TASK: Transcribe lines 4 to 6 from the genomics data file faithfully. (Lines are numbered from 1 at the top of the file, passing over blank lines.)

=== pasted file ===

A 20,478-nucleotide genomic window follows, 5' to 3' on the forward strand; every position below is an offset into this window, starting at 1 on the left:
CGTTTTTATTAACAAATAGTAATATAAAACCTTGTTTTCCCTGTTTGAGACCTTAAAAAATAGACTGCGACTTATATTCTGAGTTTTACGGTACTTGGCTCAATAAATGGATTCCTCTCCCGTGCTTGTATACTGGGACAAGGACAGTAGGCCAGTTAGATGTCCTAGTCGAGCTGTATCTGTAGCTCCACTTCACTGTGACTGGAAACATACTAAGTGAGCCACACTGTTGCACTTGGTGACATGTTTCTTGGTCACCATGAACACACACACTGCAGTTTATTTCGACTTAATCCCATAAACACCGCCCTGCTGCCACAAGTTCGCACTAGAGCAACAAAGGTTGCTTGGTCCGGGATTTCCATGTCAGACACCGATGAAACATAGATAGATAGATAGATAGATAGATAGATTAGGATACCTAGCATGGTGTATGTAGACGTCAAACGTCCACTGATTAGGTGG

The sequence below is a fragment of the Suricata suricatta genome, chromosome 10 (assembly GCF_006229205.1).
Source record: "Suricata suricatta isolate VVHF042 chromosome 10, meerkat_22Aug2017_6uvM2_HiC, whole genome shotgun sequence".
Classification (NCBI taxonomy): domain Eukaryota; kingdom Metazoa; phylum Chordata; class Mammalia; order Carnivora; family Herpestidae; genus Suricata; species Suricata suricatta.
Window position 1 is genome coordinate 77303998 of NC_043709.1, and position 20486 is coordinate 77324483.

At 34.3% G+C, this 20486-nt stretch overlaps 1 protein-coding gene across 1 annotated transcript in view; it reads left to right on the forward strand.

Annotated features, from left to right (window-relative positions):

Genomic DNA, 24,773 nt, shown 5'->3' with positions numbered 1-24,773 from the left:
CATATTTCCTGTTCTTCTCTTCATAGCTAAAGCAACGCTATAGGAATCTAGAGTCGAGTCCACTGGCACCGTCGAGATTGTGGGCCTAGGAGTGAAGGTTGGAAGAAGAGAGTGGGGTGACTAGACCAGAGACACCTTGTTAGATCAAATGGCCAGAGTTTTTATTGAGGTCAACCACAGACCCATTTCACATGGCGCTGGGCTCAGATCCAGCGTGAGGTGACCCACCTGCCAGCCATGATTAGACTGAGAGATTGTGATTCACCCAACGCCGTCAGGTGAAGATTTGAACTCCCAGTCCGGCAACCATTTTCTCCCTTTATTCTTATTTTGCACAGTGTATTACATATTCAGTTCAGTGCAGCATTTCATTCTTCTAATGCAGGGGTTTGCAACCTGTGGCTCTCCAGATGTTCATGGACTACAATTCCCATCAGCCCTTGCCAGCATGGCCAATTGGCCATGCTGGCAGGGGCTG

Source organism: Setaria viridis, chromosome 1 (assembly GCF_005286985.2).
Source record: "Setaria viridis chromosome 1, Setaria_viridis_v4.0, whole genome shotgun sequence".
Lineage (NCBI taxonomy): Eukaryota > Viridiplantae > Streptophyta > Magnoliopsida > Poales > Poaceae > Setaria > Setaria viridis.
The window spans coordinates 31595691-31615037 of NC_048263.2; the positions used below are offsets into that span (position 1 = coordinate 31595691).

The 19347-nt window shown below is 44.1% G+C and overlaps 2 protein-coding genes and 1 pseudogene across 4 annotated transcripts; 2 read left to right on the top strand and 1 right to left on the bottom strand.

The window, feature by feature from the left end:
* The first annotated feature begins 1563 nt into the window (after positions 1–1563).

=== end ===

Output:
Source record: "Suricata suricatta isolate VVHF042 chromosome 10, meerkat_22Aug2017_6uvM2_HiC, whole genome shotgun sequence".
Classification (NCBI taxonomy): domain Eukaryota; kingdom Metazoa; phylum Chordata; class Mammalia; order Carnivora; family Herpestidae; genus Suricata; species Suricata suricatta.
Window position 1 is genome coordinate 77303998 of NC_043709.1, and position 20486 is coordinate 77324483.